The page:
US 20040176731 A1
A urine management system including components in fluid wicking communication with one another—a collection device, a conveyance tube, and a storage container—is disclosed. The gender-shaped collection device has wettable internal walls and contains a spacing wick. The male collection device additionally has a compression tube that provides a uniform compressive force for attachment and seal. The conveyance tube wicks urine from the collection device to the storage container, and contains a spacer throughout its length to prevent blockage by kinks or twists. The tube adapts to human shape and movement, expands during use, and contracts during idle periods. The storage container receives urine from the conveyance tube and immobilizes it. The storage container can be reusable or disposable. It's internal structure causes uniform distribution of the urine throughout the storage container. The urine system components provide continuous wicking through special connecting devices. The urine system components and special connecting devices may be serially connected to each other or to other types of components.
1. An improved urine management system for humans comprising
a collection device for collecting urine, the collection device having a urine entrance and a urine exit, the collection device forming a collection fluid path between the urine entrance and the urine exit, the collection fluid path containing contiguously connected fluid-wicking elements;
a conveyance tube for receiving urine from the collection device, the conveyance tube operably connected to the collection device at the urine exit, the conveyance tube having a first wicking connection with the collection device, the first wicking connection forming a collector-conveyance fluid path between the collection device and the conveyance tube, the collector-conveyance fluid path having continuous fluid connection with the collection fluid path, the conveyance tube having an interior, the interior forming a conveyance fluid path through the conveyance tube, the conveyance tube containing contiguously connected fluid-wicking elements; and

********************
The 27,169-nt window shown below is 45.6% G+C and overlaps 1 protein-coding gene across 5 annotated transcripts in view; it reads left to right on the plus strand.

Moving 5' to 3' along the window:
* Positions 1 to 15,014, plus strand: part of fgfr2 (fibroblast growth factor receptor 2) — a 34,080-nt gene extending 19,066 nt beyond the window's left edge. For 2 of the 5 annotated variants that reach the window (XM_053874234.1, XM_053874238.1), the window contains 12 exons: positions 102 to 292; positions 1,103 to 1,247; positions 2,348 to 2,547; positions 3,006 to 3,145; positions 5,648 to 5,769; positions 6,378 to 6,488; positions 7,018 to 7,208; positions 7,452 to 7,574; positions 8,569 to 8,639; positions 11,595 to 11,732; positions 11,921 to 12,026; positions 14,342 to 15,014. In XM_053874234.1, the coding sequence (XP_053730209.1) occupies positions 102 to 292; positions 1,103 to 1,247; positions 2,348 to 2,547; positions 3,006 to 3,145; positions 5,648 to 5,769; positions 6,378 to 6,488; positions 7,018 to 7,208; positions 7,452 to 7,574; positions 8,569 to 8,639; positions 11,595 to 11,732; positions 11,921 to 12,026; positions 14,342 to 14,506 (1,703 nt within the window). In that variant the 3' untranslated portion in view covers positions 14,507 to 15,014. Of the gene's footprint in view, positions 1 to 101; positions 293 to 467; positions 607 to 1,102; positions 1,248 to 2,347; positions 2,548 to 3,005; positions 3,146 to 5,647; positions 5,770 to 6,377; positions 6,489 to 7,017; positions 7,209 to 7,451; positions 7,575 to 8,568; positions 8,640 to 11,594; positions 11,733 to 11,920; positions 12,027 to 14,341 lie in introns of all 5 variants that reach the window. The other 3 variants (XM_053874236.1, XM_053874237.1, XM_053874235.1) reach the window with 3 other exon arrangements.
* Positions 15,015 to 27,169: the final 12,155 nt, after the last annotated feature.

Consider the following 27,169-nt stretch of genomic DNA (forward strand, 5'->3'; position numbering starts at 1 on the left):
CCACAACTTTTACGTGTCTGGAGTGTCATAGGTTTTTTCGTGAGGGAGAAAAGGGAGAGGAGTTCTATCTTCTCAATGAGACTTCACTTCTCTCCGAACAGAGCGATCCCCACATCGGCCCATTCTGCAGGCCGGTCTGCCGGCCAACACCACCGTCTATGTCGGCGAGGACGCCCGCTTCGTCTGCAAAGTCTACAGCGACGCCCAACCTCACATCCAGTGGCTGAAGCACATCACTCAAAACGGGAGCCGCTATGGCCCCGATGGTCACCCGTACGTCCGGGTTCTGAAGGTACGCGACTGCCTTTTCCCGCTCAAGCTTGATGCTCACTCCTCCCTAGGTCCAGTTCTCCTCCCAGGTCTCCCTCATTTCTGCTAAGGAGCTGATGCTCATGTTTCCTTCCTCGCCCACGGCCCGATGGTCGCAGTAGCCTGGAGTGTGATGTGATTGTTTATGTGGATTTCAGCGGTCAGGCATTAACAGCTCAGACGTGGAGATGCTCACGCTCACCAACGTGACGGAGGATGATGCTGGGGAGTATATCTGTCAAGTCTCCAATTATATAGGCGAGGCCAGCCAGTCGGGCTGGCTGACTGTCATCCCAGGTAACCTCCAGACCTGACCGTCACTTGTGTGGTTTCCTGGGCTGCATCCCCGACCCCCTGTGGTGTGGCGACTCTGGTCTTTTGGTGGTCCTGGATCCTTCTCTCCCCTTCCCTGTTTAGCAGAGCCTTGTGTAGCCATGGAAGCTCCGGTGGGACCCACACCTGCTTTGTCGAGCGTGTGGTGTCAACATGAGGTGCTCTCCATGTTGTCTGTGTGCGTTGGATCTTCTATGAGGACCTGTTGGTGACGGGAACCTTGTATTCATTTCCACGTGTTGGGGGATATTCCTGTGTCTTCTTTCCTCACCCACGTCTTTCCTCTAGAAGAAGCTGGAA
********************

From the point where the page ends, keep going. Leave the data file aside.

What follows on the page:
a storage container for receiving urine from the conveyance tube, the storage container operable connected to the conveyance tube, the storage container capable of storing urine, the storage container having a second wicking connection with the conveyance tube, the second wicking connection forming a conveyance-storage fluid path between the conveyance tube and the storage container, the conveyance-storage fluid path having continuous fluid connection, the conveyance-storage fluid path having contiguously connected fluid-wicking elements, wherein the collection fluid path, the collection-conveyance fluid path, the conveyance fluid path, and the conveyance-storage fluid path together form a system-wide continuous fluid path, the system-wide continuous fluid path having contiguously connected fluid-wicking elements.
2. The improved urine management system of
3. The improved urine management system of
4. The improved urine management system of
5. The improved urine management system of
a fluid distribution system for distributing urine substantially uniformly within the storage container; and
a fluid immobilizing system for converting distributed urine to immobilized form.
6. The improved urine management system of
7. In a urine management system having a collection device, an improvement comprising
a conveyance tube for conveying urine from the collection device, the conveyance tube having an interior, the interior being occupied by a continuous wicking spacer;
a connector adapted to provide continuous fluid connection between the collection device and the continuous wicking spacer;
a storage container for receiving and storing urine from the conveyance tube, the storage container having continuous fluid connection with the conveyance tube, the storage container having contiguously connected fluid-wicking elements.
8. In a urine management system having a storage container, an improvement comprising